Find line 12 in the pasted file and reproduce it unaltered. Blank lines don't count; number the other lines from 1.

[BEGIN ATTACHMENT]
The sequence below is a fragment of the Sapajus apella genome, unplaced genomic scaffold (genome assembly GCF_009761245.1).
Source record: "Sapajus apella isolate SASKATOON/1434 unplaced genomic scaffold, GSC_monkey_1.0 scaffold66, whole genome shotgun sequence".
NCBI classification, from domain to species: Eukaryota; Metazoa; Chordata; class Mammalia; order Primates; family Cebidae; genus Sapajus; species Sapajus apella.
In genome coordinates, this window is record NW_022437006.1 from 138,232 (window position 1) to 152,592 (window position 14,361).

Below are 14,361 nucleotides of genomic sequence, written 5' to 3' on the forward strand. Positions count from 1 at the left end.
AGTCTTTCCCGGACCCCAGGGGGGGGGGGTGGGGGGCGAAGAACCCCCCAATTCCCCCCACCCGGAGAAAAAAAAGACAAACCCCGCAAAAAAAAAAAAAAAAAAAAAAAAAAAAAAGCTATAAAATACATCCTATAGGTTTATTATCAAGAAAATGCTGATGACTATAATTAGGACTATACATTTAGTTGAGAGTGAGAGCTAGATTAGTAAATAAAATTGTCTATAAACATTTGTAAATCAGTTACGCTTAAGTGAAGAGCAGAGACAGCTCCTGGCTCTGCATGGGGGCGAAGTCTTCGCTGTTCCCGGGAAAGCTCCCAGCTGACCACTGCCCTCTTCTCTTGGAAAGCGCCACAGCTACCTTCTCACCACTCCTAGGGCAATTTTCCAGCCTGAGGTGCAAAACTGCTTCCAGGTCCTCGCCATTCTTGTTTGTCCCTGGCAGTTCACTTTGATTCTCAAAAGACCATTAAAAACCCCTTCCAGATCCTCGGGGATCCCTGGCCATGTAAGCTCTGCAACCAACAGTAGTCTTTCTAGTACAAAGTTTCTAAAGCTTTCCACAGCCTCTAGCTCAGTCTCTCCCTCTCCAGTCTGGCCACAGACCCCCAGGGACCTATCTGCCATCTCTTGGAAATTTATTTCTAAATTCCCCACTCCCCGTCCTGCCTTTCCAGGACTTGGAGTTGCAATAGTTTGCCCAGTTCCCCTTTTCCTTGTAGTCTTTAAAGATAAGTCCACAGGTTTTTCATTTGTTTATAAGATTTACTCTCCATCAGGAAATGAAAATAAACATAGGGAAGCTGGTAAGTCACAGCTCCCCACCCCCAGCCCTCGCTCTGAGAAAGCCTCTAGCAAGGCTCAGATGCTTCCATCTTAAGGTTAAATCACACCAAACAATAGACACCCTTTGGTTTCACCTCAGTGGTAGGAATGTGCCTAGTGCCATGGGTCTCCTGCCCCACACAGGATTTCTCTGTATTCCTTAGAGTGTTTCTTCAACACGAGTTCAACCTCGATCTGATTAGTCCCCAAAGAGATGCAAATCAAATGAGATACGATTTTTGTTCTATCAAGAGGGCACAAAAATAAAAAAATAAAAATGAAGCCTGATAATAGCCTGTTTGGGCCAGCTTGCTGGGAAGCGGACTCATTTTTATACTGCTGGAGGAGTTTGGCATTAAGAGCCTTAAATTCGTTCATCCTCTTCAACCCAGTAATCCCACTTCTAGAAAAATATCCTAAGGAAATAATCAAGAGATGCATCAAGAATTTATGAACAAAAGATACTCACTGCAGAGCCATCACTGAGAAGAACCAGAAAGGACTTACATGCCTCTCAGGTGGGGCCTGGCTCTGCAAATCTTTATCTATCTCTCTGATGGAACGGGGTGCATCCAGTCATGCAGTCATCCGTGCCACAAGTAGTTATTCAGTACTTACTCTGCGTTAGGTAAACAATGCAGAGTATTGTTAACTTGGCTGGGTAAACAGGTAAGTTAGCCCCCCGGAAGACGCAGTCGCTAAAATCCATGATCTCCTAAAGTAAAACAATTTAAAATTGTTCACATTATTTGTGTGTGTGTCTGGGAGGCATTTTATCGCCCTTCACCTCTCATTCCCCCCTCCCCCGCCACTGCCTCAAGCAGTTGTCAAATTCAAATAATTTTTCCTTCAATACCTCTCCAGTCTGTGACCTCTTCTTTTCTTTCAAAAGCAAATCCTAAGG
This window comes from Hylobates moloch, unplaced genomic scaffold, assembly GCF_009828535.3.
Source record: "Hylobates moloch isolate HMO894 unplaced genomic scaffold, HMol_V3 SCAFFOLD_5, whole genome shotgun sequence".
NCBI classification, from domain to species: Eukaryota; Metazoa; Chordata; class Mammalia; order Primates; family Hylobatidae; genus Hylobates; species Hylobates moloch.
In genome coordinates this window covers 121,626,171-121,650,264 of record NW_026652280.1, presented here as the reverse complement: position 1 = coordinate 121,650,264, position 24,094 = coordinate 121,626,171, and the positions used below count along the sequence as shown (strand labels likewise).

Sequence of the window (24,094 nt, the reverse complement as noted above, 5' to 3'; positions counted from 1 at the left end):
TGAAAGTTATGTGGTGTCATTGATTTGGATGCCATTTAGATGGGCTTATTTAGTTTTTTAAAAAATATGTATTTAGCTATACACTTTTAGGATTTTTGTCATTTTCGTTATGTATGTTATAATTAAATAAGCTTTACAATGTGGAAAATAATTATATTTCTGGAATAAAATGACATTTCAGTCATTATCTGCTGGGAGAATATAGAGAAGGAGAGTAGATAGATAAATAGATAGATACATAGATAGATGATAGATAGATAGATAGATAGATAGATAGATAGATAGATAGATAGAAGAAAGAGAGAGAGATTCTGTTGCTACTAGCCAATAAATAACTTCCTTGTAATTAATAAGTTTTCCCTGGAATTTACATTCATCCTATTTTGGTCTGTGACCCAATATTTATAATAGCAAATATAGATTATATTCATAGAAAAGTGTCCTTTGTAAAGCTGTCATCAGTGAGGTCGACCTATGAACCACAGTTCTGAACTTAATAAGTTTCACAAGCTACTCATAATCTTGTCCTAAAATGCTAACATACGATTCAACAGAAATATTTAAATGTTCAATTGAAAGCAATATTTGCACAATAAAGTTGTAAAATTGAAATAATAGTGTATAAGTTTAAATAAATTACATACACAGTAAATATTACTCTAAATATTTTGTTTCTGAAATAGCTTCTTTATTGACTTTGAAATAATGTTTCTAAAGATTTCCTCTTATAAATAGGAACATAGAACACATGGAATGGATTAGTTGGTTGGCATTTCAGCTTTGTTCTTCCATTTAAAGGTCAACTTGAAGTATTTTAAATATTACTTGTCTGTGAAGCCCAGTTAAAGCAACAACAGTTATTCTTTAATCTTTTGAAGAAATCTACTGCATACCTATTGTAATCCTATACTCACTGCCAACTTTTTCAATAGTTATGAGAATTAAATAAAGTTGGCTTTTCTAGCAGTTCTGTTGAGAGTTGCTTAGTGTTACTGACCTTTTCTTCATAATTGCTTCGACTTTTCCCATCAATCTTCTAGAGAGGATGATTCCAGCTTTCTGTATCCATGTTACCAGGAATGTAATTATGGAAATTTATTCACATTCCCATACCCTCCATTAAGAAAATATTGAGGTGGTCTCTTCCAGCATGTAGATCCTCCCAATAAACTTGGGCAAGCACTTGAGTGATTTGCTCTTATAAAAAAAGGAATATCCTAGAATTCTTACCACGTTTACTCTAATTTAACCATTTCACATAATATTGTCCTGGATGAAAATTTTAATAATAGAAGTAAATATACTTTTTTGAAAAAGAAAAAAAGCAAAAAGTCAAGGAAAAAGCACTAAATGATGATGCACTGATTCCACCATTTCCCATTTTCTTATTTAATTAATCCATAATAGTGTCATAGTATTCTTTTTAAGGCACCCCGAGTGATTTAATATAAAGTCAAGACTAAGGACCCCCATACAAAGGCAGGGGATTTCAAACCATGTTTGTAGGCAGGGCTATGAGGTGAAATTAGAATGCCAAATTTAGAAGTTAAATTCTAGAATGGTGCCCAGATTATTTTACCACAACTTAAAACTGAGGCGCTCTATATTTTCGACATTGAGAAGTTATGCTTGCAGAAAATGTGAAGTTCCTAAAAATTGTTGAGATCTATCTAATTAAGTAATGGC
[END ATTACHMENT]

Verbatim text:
TGAAAGTTATGTGGTGTCATTGATTTGGATGCCATTTAGATGGGCTTATTTAGTTTTTTAAAAAATATGTATTTAGCTATACACTTTTAGGATTTTTGTCATTTTCGTTATGTATGTTATAATTAAATAAGCTTTACAATGTGGAAAATAATTATATTTCTGGAATAAAATGACATTTCAGTCATTATCTGCTGGGAGAATATAGAGAAGGAGAGTAGATAGATAAATAGATAGATACATAGATAGATGATAGATAGATAGATAGATAGATAGATAGATAGATAGATAGATAGAAGAAAGAGAGAGAGATTCTGTTGCTACTAGCCAATAAATAACTTCCTTGTAATTAATAAGTTTTCCCTGGAATTTACATTCATCCTATTTTGGTCTGTGACCCAATATTTATAATAGCAAATATAGATTATATTCATAGAAAAGTGTCCTTTGTAAAGCTGTCATCAGTGAGGTCGACCTATGAACCACAGTTCTGAACTTAATAAGTTTCACAAGCTACTCATAATCTTGTCCTAAAATGCTAACATACGATTCAACAGAAATATTTAAATGTTCAATTGAAAGCAATATTTGCACAATAAAGTTGTAAAATTGAAATAATAGTGTATAAGTTTAAATAAATTACATACACAGTAAATATTACTCTAAATATTTTGTTTCTGAAATAGCTTCTTTATTGACTTTGAAATAATGTTTCTAAAGATTTCCTCTTATAAATAGGAACATAGAACACATGGAATGGATTAGTTGGTTGGCATTTCAGCTTTGTTCTTCCATTTAAAGGTCAACTTGAAGTATTTTAAATATTACTTGTCTGTGAAGCCCAGTTAAAGCAACAACAGTTATTCTTTAATCTTTTGAAGAAATCTACTGCATACCTATTGTAATCCTATACTCACTGCCAACTTTTTCAATAGTTATGAGAATTAAATAAAGTTGGCTTTTCTAGCAGTTCTGTTGAGAGTTGCTTAGTGTTACTGACCTTTTCTTCATAATTGCTTCGACTTTTCCCATCAATCTTCTAGAGAGGATGATTCCAGCTTTCTGTATCCATGTTACCAGGAATGTAATTATGGAAATTTATTCACATTCCCATACCCTCCATTAAGAAAATATTGAGGTGGTCTCTTCCAGCATGTAGATCCTCCCAATAAACTTGGGCAAGCACTTGAGTGATTTGCTCTTATAAAAAAAGGAATATCCTAGAATTCTTACCACGTTTACTCTAATTTAACCATTTCACATAATATTGTCCTGGATGAAAATTTTAATAATAGAAGTAAATATACTTTTTTGAAAAAGAAAAAAAGCAAAAAGTCAAGGAAAAAGCACTAAATGATGATGCACTGATTCCACCATTTCCCATTTTCTTATTTAATTAATCCATAATAGTGTCATAGTATTCTTTTTAAGGCACCCCGAGTGATTTAATATAAAGTCAAGACTAAGGACCCCCATACAAAGGCAGGGGATTTCAAACCATGTTTGTAGGCAGGGCTATGAGGTGAAATTAGAATGCCAAATTTAGAAGTTAAATTCTAGAATGGTGCCCAGATTATTTTACCACAACTTAAAACTGAGGCGCTCTATATTTTCGACATTGAGAAGTTATGCTTGCAGAAAATGTGAAGTTCCTAAAAATTGTTGAGATCTATCTAATTAAGTAATGGC